Care home residents who finance their own care are propping up the cash-strapped sector, latest figures suggest.
A market analyst for the healthcare sector has calculated that the fees paid by the average resident are around £100 less than the actual cost of their care.
This suggests that those who pay the bills themselves, as opposed to getting funding from the local authority, are plugging an annual black hole of £1.3billion.
Analyst William Laing said that the care industry was under intense pressure, with the costs rising “inexorably” upward.
The introduction of the National Living Wage and the need to employ a greater number of carers to deal with increasingly complex needs are squeezing companies’ finances.
This means that they are increasingly reliant on the thousands of pounds paid by those financing their own care.
“The entire care home sector for older people is being kept afloat through cross subsidies from the 40 per cent of residents who pay privately,” said Mr Laing.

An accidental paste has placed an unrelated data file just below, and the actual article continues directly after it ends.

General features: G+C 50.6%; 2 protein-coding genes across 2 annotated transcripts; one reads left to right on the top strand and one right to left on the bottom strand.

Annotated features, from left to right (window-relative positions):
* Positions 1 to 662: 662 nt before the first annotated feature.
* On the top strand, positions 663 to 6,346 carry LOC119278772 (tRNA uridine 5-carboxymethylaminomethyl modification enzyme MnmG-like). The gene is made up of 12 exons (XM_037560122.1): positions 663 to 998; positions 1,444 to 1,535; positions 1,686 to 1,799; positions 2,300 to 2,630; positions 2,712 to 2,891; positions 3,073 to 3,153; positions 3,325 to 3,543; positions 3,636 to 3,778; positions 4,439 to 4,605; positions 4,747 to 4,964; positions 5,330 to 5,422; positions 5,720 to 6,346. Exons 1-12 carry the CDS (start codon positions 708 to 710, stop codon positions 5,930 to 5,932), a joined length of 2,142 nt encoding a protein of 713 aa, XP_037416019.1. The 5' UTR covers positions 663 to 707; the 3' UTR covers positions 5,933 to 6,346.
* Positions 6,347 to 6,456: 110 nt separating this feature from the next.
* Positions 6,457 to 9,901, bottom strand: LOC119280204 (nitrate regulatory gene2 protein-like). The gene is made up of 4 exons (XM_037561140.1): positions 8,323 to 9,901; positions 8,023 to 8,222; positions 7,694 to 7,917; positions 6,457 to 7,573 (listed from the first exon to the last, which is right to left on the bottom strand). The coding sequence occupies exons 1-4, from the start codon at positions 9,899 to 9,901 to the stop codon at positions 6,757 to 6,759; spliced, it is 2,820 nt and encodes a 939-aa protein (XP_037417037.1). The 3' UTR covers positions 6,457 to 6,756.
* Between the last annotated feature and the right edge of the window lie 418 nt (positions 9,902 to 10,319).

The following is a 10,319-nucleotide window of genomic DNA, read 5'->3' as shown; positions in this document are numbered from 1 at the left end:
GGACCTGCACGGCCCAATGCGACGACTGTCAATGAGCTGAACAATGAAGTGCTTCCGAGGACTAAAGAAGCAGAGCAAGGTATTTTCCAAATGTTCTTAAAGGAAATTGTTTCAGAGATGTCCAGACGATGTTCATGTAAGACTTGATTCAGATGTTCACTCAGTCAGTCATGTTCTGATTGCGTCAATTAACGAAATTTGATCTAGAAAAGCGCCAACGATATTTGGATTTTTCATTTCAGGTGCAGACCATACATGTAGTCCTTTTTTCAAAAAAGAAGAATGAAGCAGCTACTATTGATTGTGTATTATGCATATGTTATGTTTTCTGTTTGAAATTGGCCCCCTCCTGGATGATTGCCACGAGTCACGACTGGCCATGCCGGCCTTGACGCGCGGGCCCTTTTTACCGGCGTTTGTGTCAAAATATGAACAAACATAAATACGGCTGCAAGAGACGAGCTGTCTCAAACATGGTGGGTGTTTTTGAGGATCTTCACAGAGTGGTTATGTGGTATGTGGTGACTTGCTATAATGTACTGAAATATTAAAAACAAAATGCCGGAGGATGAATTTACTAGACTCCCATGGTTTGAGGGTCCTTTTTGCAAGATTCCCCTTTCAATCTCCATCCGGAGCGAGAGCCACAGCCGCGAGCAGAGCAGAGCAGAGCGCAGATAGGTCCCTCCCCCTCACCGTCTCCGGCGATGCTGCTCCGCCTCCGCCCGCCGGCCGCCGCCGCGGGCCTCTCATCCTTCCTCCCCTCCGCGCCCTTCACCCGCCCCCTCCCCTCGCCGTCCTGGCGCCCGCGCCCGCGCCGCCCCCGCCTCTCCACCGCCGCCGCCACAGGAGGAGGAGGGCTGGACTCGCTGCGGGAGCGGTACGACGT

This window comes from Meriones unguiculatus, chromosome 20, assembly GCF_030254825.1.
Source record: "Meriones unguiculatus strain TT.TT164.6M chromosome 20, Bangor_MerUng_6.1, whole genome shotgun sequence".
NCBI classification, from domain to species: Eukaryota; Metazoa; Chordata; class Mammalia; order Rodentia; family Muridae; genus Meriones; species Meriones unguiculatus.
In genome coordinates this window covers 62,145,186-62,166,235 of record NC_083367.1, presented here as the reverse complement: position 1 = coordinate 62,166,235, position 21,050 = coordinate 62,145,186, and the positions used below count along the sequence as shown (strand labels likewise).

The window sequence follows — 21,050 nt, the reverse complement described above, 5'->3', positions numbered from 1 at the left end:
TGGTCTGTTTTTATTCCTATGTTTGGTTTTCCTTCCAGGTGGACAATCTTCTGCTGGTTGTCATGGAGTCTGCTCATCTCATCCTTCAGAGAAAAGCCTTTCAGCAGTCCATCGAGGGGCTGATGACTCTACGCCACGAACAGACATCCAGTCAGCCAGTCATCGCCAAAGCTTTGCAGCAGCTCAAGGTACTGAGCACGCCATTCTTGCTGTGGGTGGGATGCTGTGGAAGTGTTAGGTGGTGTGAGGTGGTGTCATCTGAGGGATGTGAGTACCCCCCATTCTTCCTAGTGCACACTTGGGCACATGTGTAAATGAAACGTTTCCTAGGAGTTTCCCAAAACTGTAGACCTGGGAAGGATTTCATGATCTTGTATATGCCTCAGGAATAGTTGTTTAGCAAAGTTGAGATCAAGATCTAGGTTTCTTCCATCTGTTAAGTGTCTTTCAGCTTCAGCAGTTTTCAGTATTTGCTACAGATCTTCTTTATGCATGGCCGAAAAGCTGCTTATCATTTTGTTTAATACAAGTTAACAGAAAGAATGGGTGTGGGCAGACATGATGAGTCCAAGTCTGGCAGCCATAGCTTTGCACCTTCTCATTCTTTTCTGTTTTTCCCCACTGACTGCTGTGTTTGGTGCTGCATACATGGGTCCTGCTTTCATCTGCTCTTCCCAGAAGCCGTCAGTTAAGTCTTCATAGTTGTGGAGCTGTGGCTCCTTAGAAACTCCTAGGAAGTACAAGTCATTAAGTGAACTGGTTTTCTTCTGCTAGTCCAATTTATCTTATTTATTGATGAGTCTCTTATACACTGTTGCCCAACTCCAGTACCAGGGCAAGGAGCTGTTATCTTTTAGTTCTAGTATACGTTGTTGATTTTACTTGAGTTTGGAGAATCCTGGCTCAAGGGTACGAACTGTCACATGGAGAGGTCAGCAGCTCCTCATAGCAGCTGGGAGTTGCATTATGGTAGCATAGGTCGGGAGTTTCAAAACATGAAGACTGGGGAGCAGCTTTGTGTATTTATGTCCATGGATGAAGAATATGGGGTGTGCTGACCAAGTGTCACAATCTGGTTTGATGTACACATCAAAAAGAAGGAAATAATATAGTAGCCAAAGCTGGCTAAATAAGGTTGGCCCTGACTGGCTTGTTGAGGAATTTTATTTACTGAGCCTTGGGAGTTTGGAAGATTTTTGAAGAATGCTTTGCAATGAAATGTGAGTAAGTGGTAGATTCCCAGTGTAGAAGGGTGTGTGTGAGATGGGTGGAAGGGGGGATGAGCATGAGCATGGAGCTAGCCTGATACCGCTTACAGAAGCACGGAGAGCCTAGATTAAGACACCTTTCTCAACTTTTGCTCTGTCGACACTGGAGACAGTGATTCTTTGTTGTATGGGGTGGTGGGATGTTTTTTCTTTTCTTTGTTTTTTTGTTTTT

“We have conservatively estimated the shortfall in council paid care home fees at about £1.3billion a year in England alone.
“[This] can equally be viewed as a hidden ‘care tax’ that government and councils are content to see private payers contributing to keep mixed funding homes in business.”
George McNamara, the head of policy and public affairs at the Alzheimer’s Society, laid the blame at the door of politicians who had imposed “years of drastic cuts” to social care budgets.
With many homes now at breaking point, he claimed that some residents were being “ripped off” and being asked to pay more than the care actually cost
“With a growing funding gap between the NHS and social care and an ageing population, this problem is set to worsen,” he said. “The Government must act now and prioritise delivering a long term plan for social care.”